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Monday, 8 November 2010

No Hiding Place.

Lonely Bealach

Well then. “Well then, what?” I hear you ask.

Hmmmm.

You see, once you have applied for the Challenge you do actually stand a fair old chance of being accepted to join Uncle Roger’s Ranks. Once accepted, your name is published on the List of Participants. There is no hiding place now. Everybody now knows about it. You have set out your stall, Very Publically. All of a sudden all that theoretical routelet scribbling has a real purpose. So now, you have to try to create a golden thread across Scotland that will hold your interest every step of the way. You want your Challenge to be utterly memorable.

Yes. The Fat Envelope arrived in the midday post and so:    I    Am    In   !!!!

So, it’s just not good enough to bimble eastwards along a nice little yellow road anymore.

Some choose the great hills and tops of the Highlands. Some pick out a vast plateau; others the wide open skies of the massive shaking bog. For some, greed dictates that every step will be on airy ridges or bounding downhill along mossy trods with the sunshine on their shoulders, distant vistas pulling them onwards.

However, my ‘thing’ is the lonely little bealachs in the middle of… well, you are not quite sure as the map doesn’t have much of a description of anything hereabouts. These are the places to visit. These are the places to discover. These are the old ways though the hills, when the weather was kinder, when the glens had families living and working the grazing, that now is the home of the wild deer.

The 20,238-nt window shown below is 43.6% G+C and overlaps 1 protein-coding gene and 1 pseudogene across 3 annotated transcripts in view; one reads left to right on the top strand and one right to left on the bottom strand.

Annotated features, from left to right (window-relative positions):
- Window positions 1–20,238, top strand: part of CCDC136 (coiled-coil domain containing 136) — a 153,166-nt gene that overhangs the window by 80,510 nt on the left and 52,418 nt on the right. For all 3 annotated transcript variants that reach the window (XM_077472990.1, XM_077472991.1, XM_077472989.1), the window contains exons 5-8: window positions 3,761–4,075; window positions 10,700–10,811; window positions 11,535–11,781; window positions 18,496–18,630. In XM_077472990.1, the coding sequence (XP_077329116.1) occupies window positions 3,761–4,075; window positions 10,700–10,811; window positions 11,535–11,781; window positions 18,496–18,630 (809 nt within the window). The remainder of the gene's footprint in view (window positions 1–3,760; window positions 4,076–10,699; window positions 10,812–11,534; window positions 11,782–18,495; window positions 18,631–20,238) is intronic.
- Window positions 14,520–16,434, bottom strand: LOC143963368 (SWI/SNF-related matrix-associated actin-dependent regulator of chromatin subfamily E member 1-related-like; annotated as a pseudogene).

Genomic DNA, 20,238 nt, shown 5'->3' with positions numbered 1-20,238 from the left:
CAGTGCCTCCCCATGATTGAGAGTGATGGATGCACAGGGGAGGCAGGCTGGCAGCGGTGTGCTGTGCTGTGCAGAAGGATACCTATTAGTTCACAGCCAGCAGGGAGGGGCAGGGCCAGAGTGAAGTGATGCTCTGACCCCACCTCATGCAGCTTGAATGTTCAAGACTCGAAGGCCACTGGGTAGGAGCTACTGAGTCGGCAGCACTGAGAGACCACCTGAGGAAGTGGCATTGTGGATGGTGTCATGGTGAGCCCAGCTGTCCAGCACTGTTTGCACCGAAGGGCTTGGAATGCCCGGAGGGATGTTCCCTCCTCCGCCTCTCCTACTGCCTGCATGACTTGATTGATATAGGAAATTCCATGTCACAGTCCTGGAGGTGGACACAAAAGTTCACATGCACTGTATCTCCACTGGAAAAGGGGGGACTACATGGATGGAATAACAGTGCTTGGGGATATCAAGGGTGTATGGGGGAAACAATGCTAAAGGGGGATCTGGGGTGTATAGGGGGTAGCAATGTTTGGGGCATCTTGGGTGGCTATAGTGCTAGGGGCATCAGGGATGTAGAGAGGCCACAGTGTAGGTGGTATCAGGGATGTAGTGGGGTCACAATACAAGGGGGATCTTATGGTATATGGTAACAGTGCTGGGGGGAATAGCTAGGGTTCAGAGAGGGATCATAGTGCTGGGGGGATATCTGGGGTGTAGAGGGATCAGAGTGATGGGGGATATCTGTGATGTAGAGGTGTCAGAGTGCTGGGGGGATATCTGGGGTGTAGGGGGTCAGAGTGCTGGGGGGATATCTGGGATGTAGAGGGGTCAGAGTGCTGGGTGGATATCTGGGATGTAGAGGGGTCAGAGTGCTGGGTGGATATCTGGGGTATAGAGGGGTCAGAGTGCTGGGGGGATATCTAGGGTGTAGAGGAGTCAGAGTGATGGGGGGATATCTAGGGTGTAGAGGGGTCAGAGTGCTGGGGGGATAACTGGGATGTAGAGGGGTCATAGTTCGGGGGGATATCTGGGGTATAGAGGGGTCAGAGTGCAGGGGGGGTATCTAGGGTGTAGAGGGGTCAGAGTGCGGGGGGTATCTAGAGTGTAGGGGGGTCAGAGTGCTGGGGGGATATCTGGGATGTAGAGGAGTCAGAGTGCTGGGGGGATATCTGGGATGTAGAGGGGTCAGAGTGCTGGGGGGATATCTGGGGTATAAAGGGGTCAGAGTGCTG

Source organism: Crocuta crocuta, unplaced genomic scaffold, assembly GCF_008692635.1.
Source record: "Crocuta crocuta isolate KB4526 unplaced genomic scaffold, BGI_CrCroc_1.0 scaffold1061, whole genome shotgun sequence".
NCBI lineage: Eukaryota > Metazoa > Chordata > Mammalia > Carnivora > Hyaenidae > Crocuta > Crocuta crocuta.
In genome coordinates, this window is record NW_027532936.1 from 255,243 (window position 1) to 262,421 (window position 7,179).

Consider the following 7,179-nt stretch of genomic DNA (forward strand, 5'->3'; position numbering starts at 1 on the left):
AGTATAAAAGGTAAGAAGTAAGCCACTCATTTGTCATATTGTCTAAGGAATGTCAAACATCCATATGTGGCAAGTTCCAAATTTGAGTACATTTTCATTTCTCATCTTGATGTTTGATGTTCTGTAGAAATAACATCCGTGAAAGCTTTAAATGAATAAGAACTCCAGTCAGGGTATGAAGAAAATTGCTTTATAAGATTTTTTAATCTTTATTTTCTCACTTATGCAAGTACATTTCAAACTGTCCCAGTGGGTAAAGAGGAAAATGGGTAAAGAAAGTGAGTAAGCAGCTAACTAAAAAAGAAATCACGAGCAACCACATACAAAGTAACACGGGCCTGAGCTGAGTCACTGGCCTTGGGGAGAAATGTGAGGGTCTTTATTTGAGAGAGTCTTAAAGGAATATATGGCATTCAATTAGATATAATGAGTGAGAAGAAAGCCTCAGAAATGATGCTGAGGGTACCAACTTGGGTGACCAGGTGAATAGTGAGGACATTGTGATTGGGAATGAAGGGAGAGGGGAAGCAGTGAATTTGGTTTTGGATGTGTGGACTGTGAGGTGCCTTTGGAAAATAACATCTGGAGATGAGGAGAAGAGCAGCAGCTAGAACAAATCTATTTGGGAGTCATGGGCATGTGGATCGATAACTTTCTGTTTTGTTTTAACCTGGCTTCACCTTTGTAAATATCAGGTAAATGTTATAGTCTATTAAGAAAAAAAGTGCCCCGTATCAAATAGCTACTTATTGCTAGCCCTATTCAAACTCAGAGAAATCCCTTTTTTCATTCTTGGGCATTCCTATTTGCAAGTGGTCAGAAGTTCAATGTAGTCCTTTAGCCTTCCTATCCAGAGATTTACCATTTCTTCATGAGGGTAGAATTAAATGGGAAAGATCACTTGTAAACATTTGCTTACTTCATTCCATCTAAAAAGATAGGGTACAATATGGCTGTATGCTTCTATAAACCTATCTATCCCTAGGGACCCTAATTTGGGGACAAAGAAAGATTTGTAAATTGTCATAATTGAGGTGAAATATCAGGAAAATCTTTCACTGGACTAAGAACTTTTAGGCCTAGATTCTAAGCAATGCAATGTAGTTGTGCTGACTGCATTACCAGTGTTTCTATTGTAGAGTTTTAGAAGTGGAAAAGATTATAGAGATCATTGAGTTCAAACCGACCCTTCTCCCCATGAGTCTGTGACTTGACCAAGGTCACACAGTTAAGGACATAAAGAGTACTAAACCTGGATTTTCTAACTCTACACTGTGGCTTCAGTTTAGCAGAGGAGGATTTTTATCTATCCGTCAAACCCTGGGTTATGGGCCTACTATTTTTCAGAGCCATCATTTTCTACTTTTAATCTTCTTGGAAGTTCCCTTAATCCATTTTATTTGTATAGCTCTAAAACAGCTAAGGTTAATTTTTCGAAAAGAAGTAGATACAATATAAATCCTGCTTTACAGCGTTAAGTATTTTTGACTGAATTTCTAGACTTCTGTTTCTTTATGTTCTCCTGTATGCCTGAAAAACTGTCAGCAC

I try to pick out the probable line through the hills, the break of slope, the large boulder – all identifiers in the mist and cloud. And sure enough, very often I do find the old path through the hills. A path that is no longer on any of the maps. A path long forgotten but now rediscovered for a hundred yards or so.

This is my sort of walk. So, it’s back to the maps.

17 comments:

  1. Google Earth Alan. Shows so much detail. It is a must in planning. By the way congratulations on getting on again. This time no reserve list.

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  2. Yes, I can just hear all those lonely little bealachs shouting out, "Pick me, pick me uncle Alan" :)

    Out with the maps. How exciting!

    (and the word is bheado)

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  3. Tony: You are not taking this seriously are you, young man? It's not big and it's not clever.
    Now - Stand at the back of the class and mend all the broken bits of chalk in this box.

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  4. Well done Alan. See you on a lonely little bealach perhaps.
    Word = 'mander', as in 'Alan + P mandered up to join the lekking black grouse on the bhealach in the light of the full moon.'...
    ok that's enough..

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  5. Nice one Alan. I am currently drooling over the Monadhliath and the Balmacaan forest. No excuse not to visit them now. I will probably change my mind next week when I discover another gem on the map.

    Its just dawned on me that I have to walk across Scotland now..........

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  6. Glad to see that you are 'in'. Well done.